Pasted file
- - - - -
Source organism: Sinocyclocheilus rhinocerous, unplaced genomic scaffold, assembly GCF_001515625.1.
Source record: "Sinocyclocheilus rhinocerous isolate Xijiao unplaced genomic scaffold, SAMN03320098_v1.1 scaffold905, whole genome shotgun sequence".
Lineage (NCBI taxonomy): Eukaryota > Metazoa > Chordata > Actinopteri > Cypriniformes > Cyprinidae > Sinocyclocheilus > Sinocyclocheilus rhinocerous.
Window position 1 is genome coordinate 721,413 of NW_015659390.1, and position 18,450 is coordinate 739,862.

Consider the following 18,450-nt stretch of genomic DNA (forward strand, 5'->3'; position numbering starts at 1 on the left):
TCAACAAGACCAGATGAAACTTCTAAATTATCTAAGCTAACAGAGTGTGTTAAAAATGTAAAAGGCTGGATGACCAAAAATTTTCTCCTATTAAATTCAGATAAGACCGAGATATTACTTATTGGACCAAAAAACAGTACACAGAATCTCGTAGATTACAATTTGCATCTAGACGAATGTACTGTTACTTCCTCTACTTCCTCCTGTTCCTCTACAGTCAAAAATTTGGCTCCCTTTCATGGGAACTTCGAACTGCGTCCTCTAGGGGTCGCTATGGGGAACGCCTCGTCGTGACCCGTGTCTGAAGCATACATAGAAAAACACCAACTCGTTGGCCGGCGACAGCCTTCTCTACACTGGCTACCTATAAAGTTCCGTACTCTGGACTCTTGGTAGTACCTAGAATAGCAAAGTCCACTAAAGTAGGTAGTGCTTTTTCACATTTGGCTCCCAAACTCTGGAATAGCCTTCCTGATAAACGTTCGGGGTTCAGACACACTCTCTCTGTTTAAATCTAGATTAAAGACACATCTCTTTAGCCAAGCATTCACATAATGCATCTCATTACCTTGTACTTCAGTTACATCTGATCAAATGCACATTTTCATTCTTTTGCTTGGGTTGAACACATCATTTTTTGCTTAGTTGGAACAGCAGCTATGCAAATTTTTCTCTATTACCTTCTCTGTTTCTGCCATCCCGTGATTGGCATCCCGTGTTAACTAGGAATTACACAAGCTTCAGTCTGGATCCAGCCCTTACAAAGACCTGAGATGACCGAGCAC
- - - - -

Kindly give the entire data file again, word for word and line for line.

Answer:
Source organism: Sinocyclocheilus rhinocerous, unplaced genomic scaffold, assembly GCF_001515625.1.
Source record: "Sinocyclocheilus rhinocerous isolate Xijiao unplaced genomic scaffold, SAMN03320098_v1.1 scaffold905, whole genome shotgun sequence".
Lineage (NCBI taxonomy): Eukaryota > Metazoa > Chordata > Actinopteri > Cypriniformes > Cyprinidae > Sinocyclocheilus > Sinocyclocheilus rhinocerous.
Window position 1 is genome coordinate 721,413 of NW_015659390.1, and position 18,450 is coordinate 739,862.

Consider the following 18,450-nt stretch of genomic DNA (forward strand, 5'->3'; position numbering starts at 1 on the left):
TCAACAAGACCAGATGAAACTTCTAAATTATCTAAGCTAACAGAGTGTGTTAAAAATGTAAAAGGCTGGATGACCAAAAATTTTCTCCTATTAAATTCAGATAAGACCGAGATATTACTTATTGGACCAAAAAACAGTACACAGAATCTCGTAGATTACAATTTGCATCTAGACGAATGTACTGTTACTTCCTCTACTTCCTCCTGTTCCTCTACAGTCAAAAATTTGGCTCCCTTTCATGGGAACTTCGAACTGCGTCCTCTAGGGGTCGCTATGGGGAACGCCTCGTCGTGACCCGTGTCTGAAGCATACATAGAAAAACACCAACTCGTTGGCCGGCGACAGCCTTCTCTACACTGGCTACCTATAAAGTTCCGTACTCTGGACTCTTGGTAGTACCTAGAATAGCAAAGTCCACTAAAGTAGGTAGTGCTTTTTCACATTTGGCTCCCAAACTCTGGAATAGCCTTCCTGATAAACGTTCGGGGTTCAGACACACTCTCTCTGTTTAAATCTAGATTAAAGACACATCTCTTTAGCCAAGCATTCACATAATGCATCTCATTACCTTGTACTTCAGTTACATCTGATCAAATGCACATTTTCATTCTTTTGCTTGGGTTGAACACATCATTTTTTGCTTAGTTGGAACAGCAGCTATGCAAATTTTTCTCTATTACCTTCTCTGTTTCTGCCATCCCGTGATTGGCATCCCGTGTTAACTAGGAATTACACAAGCTTCAGTCTGGATCCAGCCCTTACAAAGACCTGAGATGACCGAGCAC